Bonds to fund seniors' accommodations
"The projects are going to be all the way from the long-term care end right down to being able to support aging in place within the community," Hayden said.
The bond issue has not had an interest rate set, but Hayden said the province expects to sell "in the area of $100 million" worth of the offering, which will be only available to Albertans.
The interest rate will be competitive, and could offer a premium to entice Albertans to invest, Hayden said.
"[It's] not only going to earn them money, but they're going to see the investment right back into seniors' accommodation."
Simply a new debt: taxpayer federation
"I think this is no more than putting a happy face on government's running a new debt," said Scott Hennig, Alberta director for the Canadian Taxpayer Federation.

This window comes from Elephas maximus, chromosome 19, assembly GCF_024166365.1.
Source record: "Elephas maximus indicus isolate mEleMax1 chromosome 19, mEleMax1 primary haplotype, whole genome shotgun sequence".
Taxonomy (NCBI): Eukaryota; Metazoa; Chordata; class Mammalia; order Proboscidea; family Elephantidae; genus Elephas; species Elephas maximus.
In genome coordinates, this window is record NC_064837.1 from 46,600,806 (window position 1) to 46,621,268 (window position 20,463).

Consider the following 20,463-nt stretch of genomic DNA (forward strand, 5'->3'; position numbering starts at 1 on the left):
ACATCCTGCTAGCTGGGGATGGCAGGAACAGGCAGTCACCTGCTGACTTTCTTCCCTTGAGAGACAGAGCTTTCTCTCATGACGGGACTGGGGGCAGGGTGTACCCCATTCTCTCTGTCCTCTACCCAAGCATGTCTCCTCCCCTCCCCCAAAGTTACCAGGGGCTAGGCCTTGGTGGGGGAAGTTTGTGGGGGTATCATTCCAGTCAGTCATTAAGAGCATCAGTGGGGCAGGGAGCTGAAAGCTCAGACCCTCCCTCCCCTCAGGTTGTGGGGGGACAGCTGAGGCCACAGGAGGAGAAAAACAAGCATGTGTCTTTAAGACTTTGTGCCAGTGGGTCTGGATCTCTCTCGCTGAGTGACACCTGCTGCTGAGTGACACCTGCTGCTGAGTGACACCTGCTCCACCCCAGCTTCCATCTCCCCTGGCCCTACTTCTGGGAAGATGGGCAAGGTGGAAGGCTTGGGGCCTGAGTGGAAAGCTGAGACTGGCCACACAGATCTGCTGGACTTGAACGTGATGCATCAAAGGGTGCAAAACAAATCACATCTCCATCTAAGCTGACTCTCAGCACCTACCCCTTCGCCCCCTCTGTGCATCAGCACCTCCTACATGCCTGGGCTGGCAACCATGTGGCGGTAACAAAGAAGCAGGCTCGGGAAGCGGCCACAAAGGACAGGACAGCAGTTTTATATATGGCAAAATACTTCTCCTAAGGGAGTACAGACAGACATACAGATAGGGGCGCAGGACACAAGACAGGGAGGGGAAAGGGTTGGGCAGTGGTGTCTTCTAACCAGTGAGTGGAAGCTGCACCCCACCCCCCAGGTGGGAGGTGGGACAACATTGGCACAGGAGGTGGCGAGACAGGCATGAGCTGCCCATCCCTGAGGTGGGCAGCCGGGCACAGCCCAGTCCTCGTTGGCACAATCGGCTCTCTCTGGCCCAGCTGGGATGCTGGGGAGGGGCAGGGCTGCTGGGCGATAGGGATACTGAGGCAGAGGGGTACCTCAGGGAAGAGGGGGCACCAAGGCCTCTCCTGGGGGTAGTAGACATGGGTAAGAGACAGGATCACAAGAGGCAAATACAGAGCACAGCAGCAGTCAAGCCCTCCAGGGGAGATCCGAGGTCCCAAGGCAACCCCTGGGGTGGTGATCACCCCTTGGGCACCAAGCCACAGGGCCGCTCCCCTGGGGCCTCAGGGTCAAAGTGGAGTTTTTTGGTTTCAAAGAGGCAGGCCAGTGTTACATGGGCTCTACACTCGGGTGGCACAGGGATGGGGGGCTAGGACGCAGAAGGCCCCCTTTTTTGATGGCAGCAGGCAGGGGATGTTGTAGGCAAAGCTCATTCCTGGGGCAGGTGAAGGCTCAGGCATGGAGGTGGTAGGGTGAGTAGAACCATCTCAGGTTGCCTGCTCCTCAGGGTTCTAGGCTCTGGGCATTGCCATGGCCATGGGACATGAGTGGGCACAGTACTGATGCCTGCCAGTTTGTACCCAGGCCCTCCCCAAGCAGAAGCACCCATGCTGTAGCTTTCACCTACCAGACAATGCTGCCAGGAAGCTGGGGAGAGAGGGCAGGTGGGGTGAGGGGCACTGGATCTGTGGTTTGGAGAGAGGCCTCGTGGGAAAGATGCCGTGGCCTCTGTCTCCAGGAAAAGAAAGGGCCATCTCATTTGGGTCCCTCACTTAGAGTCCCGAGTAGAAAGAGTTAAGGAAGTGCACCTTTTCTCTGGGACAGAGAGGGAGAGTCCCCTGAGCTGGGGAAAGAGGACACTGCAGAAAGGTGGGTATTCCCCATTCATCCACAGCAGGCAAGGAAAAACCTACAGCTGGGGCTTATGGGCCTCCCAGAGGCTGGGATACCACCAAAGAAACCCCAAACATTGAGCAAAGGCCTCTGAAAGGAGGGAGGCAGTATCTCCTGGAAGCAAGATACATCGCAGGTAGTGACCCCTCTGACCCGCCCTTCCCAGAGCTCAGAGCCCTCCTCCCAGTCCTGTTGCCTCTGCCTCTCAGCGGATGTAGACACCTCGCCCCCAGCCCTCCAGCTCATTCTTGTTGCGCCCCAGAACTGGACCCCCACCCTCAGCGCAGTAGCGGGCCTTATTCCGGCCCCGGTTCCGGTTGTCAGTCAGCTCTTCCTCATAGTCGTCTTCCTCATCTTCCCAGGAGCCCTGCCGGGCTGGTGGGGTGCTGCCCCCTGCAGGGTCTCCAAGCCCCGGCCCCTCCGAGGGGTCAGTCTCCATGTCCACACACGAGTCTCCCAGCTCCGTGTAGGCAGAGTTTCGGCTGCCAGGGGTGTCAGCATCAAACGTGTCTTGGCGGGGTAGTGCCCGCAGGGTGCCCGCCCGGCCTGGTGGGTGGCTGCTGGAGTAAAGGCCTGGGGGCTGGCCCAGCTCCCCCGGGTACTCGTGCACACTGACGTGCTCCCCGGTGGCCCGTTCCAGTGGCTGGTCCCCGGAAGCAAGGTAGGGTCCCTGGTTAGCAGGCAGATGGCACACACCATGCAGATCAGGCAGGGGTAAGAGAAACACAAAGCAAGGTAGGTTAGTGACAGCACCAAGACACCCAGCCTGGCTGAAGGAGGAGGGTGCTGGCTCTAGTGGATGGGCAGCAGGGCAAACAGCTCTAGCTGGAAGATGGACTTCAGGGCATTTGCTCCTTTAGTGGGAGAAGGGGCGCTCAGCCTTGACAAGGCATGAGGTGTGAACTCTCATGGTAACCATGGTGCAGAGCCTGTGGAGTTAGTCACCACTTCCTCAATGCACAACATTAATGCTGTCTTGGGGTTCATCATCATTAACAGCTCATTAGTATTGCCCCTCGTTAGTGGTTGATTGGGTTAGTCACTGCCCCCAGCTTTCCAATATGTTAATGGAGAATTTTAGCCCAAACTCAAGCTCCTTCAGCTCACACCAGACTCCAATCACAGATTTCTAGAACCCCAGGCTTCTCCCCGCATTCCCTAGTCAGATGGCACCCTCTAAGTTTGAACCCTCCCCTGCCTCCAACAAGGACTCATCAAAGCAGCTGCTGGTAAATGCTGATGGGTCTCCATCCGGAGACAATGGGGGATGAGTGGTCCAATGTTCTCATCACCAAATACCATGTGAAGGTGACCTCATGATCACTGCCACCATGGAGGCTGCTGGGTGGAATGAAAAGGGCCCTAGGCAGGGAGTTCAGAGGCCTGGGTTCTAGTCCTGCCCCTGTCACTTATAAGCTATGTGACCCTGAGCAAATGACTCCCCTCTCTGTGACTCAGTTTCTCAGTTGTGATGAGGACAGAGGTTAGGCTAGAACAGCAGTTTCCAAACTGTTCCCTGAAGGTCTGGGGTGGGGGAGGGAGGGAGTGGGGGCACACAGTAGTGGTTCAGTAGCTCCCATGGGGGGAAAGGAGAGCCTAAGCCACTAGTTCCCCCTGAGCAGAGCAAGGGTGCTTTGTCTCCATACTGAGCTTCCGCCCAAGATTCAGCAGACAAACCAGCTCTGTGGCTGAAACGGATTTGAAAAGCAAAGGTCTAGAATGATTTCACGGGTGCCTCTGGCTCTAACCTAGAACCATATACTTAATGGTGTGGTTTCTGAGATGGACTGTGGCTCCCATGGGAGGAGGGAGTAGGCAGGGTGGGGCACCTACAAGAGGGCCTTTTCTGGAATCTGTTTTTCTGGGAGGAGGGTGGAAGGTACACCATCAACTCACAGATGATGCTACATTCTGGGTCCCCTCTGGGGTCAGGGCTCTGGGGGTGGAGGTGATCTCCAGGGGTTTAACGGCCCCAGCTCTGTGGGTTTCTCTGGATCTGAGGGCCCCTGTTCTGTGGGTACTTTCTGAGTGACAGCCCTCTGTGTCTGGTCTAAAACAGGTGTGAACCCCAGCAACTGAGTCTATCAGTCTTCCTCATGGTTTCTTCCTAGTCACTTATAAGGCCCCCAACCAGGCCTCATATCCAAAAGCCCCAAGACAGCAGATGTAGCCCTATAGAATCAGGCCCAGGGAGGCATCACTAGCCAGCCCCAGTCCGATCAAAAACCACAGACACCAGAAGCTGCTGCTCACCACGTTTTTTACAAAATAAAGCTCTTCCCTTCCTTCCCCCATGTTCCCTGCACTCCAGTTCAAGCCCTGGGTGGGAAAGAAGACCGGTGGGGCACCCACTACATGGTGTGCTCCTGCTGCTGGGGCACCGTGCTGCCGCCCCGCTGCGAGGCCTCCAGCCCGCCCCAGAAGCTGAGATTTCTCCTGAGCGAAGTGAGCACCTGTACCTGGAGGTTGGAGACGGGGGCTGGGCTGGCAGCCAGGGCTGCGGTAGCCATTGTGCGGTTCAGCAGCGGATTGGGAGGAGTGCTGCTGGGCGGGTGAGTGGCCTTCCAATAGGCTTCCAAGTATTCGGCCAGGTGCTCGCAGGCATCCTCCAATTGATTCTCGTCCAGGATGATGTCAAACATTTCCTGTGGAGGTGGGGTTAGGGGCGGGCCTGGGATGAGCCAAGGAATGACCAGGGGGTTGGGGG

"It's just shifting money from my left pocket to my right pocket, because I'm the one that's going to have to pay higher taxes to pay back the interest rates."
The federation believes government should take on new debt only in times of war or to deal with catastrophes, Hennig said, not to build seniors' homes the province would have to build anyway.
The bond offering is not the only investment the province plans to make in seniors' accommodations, Hayden said, but it will speed up the expansion of services for seniors.
The bond is expected to be available in February.